Does fast thinking with digitalization really guarantee your life in the future? Our findings may surprise you!
Table of contents
- Field and period of study
- Key findings
- Wrapping up
The COVID-19 pandemic has profoundly impacted the quality of the labor market across the globe, with effects varying wildly among different sectors, geographies, and demographic groups. Among the several key aspects in which the quality of the labor market has been affected, you might notice the acceleration of remote work, job security and stability, heightened risk, and increased workload without commensurate increases in pay or benefits, shift where the demand for specific skills has rapidly changed, leading to a mismatch and potentially lower job quality for those whose skills are now less in demand, gig economy, etc. Thus, the quality of the labor market post-pandemic will depend on how businesses, workers, and policymakers adapt to these changes.
In search of clarity on these evolving competencies, the German Association for Quality (Deutsche Gesellschaft für Qualität, DGQ) joined forces with HRForecas, a data-driven human resource company, to conduct an instructive study. We’ve focused our efforts on providing its members with instructions and training on “quality management” in various industries and business areas. Below, we’ll consider in more detail what the DGQ and HRForecast study is about.
Field and period of study
The comprehensive analysis analyzed over 47,000 publicly listed job profiles within key industries such as automotive, electrical, healthcare, medical technology, machinery, and plant engineering. The study, which cataloged around 5,000 distinct skills, aimed to identify emerging trends in quality-centric roles. Conducted over four years, from July 2018 to July 2022, the research also evaluated the impact of the COVID-19 pandemic on these trends.
Claudia Welker, the Managing Director of DGQ, emphasized the importance of recognizing these “skills shift” patterns. The findings have been pivotal for DGQ to refine its educational initiatives and advise its member companies effectively, ensuring they remain cutting-edge in quality management practices.
DGQ study shows competency requirements and the development dynamics of job profiles related to quality.
- Growing decentralization of quality management. Quality management is no longer just a central departmental function but is spread across, with over 25,000 job offers analyzed.
- Stagnant digitalization in QM (quality management) despite the pandemic. Contrary to the expectation that the COVID-19 pandemic would accelerate digitalization in all areas, the study didn’t show any sustainable digitalization in quality management.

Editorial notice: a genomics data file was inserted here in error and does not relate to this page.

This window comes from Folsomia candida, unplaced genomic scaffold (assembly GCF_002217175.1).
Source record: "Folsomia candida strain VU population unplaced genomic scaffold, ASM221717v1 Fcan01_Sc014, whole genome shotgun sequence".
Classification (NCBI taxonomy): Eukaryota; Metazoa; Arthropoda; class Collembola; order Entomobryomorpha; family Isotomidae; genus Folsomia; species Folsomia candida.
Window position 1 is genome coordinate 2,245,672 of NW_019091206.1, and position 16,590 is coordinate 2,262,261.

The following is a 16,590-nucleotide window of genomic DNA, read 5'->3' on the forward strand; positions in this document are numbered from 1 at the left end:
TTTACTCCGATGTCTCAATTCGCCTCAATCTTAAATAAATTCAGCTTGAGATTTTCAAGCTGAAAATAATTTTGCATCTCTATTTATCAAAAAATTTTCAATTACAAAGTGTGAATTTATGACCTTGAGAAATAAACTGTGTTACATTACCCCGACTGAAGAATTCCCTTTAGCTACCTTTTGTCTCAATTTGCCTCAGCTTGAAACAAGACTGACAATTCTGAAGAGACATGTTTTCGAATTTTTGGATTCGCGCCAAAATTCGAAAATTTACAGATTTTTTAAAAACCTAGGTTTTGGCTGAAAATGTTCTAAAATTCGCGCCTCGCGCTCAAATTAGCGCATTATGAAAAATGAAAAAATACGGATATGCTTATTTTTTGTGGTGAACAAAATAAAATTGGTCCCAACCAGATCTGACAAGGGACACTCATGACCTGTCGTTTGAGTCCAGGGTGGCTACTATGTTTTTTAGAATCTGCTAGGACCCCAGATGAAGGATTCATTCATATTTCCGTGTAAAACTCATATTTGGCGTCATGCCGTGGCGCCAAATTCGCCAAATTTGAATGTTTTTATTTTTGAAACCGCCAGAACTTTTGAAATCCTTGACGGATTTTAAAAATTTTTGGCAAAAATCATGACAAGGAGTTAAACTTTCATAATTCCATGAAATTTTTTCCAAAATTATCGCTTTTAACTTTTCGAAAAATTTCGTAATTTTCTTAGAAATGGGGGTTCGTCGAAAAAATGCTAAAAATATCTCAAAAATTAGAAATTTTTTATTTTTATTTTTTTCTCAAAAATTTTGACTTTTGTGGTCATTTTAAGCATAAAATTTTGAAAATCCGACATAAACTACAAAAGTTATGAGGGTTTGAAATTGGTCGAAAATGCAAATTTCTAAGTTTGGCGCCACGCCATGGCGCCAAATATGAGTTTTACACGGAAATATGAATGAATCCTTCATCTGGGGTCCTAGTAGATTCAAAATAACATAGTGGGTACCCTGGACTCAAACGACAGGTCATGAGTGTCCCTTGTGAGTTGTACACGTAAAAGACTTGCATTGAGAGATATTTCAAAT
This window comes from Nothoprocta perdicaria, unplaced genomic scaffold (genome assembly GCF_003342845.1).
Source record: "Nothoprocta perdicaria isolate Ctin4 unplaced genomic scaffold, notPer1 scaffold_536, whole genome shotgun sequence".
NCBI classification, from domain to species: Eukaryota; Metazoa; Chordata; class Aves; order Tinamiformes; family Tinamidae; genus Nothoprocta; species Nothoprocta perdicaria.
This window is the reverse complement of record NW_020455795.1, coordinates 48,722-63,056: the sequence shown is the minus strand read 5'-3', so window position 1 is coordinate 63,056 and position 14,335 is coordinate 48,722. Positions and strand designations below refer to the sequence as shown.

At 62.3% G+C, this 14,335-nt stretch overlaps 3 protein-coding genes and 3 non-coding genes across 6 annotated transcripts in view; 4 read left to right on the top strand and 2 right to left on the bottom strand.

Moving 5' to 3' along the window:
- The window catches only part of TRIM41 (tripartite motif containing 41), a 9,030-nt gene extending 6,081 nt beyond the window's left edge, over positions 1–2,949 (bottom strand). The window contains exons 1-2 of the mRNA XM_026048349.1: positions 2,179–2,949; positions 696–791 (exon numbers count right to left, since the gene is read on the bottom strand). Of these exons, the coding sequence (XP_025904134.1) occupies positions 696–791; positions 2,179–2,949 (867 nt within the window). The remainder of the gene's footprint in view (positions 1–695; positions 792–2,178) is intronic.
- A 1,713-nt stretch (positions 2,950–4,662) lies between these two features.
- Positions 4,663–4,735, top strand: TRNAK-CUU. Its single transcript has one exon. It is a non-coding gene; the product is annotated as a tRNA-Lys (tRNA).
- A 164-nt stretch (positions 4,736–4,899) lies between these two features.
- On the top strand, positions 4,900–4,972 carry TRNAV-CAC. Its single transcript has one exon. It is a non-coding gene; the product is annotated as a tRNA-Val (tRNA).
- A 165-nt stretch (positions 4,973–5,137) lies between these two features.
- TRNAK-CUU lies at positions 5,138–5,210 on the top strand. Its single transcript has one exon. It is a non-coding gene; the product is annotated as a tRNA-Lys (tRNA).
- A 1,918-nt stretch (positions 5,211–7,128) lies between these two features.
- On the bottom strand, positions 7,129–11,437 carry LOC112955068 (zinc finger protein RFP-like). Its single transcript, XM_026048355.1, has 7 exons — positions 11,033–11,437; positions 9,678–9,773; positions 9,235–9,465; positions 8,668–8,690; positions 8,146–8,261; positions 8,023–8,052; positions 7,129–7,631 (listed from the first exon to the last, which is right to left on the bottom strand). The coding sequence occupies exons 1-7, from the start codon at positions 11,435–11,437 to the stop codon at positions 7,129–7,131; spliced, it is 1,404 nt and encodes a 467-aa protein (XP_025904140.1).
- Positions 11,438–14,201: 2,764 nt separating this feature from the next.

The “1-10-100 Rule” is a commonly referenced principle in QM, suggesting that it costs $1 to verify a product’s quality, $10 to fix an issue before delivery, and $100 or more if the problem is addressed after it reaches the customer.
- The increased importance of divergent thinking and soft skills. The demand for soft skills such as creativity, open-mindedness, and strategic thinking is increasing. Divergent thinking, which refers to unconventional, experimental problem-solving, is increasingly required in job advertisements.
More on that below.
Verification of existing and future professional skills
DGQ’s commitment to staying abreast of market changes has resulted in continuous improvement of its services based on economic, political, and social changes. Examining roles that focus on quality management and those that include quality-related skills, the study offers a comprehensive understanding of current market demands.
A noticeable trend is the increasing decentralization of quality management, where responsibility for quality is distributed among different organizational functions.
The growing importance of quality expertise is particularly evident in the automotive industry, suggesting that its importance expands beyond the normal realms of quality management. For a more detailed understanding of developments in the automotive sector, we’d recommend you study specific trends and achievements in depth.
Insights in the wake of the pandemic: An unexpected digital stalemate
The study uncovered that the post-pandemic era didn’t bring the anticipated leap in digitalization for quality management roles. This observation is striking, given the general acceleration of digital transformation due to the pandemic.